NORMAN, Okla. — Riley Masters admits he needs a vacation. Soon, he’ll head back to Maine for some rest and relaxation.
The Bangor runner capped a hectic and challenging season last Friday with an appearance at the North America-Central America-Caribbean (NACAC) U-23 Championships in Guanajuato, Mexico.
The 22-year-old Masters, who competes for the University of Oklahoma, arrived back in Norman on Tuesday afternoon with his sights set on a trip home.
“I’m going to treat myself to two weeks of just hanging out, being a couch potato,” said Masters, a former Bangor High School and University of Maine star.
“I’m going to head back to Maine and see my family, get a lot of nice mileage in — in Maine — and take a physical and mental break from the sport for a while.”
It has been a grueling spring and early summer for Masters, who has experienced some personal highs and his share of disappointments during the last two months.
He closed out the season by earning a bronze medal in his first international meet. He placed third in the 1,500-meter run at the NACAC event with a time of 3 minutes, 52.15 seconds.
Guanajuato is situated at 7,000 feet above sea level, which normally would be a concern for a runner. Masters, a bit drained from his experience at the U.S. Olympic Trials in Eugene, Ore., didn’t give the dynamic any credence.
“I didn’t invest a lot of concern with the altitude going into the race,” Masters said. “I wanted to run an honest race, and I guess I paid for that in the last 300 meters.”
Masters had discussed race strategy with his friend and roommate for the trip, Kyle Merber, who won in 3:51.61. Canadian Charles Philibert-Thiboutot was second in 3:52.00.
“This race was more icing on the cake, a way to celebrate a great season and wear the U.S. shirt for the first time,” Masters said. “I really wanted to make sure I got onto the medal podium.”
Masters also enjoyed his first international appearance because he was on a team made up of other college runners.
However, Masters admitted the Olympic Trials were difficult from a lot of perspectives.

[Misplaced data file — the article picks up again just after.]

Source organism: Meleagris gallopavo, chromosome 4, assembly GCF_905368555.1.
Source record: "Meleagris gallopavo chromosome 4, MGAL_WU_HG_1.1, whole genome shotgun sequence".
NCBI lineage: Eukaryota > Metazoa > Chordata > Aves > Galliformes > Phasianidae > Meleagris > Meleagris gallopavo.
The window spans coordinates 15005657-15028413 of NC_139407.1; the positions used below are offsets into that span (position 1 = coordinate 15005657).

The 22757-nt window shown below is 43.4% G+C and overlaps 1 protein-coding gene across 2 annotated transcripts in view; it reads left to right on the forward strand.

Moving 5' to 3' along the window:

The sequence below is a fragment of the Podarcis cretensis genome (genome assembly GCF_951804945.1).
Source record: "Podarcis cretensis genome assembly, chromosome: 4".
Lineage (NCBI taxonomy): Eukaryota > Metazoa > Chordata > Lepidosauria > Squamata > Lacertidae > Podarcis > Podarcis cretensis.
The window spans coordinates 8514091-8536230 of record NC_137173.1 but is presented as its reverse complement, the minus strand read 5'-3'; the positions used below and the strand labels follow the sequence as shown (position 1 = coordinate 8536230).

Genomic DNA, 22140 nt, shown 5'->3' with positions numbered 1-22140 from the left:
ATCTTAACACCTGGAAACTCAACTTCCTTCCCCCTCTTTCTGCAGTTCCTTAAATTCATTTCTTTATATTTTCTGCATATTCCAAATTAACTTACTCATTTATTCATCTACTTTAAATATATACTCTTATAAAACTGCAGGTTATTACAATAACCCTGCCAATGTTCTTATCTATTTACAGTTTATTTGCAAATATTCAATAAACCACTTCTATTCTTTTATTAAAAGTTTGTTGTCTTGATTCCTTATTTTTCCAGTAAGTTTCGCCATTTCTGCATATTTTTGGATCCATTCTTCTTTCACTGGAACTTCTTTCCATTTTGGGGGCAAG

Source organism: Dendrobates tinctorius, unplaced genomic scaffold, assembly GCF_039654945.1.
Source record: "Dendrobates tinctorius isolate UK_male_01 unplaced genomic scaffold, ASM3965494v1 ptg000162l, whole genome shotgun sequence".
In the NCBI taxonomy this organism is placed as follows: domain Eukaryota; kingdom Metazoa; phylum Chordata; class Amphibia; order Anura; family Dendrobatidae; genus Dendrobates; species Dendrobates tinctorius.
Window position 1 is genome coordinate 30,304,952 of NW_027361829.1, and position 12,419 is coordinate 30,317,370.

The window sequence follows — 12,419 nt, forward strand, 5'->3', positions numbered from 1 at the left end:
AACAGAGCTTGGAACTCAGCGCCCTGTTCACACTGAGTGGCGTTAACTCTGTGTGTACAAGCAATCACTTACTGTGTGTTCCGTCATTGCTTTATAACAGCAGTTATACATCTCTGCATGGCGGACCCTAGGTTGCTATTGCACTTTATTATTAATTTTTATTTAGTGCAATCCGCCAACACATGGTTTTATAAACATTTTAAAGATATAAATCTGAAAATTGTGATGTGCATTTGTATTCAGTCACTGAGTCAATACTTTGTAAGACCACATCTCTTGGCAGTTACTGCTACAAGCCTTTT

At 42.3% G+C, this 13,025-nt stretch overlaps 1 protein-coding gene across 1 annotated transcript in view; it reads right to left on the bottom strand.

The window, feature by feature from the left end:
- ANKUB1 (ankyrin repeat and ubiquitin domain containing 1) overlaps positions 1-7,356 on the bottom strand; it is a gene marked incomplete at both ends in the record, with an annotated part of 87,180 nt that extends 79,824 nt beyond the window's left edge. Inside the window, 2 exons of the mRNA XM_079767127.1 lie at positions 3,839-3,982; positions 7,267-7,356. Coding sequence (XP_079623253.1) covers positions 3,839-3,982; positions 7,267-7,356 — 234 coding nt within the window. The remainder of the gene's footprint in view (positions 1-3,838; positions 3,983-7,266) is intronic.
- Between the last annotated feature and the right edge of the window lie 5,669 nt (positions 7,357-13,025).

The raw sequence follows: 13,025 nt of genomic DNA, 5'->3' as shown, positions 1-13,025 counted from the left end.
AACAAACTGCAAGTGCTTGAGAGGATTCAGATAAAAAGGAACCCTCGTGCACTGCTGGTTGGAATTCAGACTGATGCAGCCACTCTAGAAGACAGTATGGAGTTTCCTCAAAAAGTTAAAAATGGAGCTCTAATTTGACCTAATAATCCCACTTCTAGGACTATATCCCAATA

“The trials took a lot out of me physically and emotionally,” he said.
He finished eighth in the first 1,500 heat on June 28. His time of 3:42.71 was solid, but his tactical approach did not pan out.
Masters, who missed out on a spot in the finals by 0.16 seconds, explained that competing in the first heat with the group he was placed in presented some challenges.
Once Masters’ heat was in the books, the runners in the next two heats knew the times they needed to beat to make the finals. Essentially, the fast early pace he set in his heat helped lead to his elimination.
“A lot of preparation goes into it, strategically,” he said. “We noticed a lot of the guys in the heat were ‘kickers,’ guys who tend to finish races very fast. I tried to press the pace hard to be able to come in on time. Unfortunately, it did not work out, but I learned a tremendous amount.”
That is the kind of experience Masters needs if he hopes to continue his quest for a future berth in the Olympics or the World Championships. He tried to put the trials in perspective that way.
“I think competing at that level will give me a lot more confidence going into my final year of [collegiate] eligibility,” Masters said. “I gained a lot of knowledge for future races.”
Masters remained in Eugene after the race and studied runners and race tactics.
He had some ups and downs in 2012. He ran a personal-record 3:37.19 during a USATF meet in May, but fell in the NCAA Regionals competing for OU and failed to qualify for the nationals.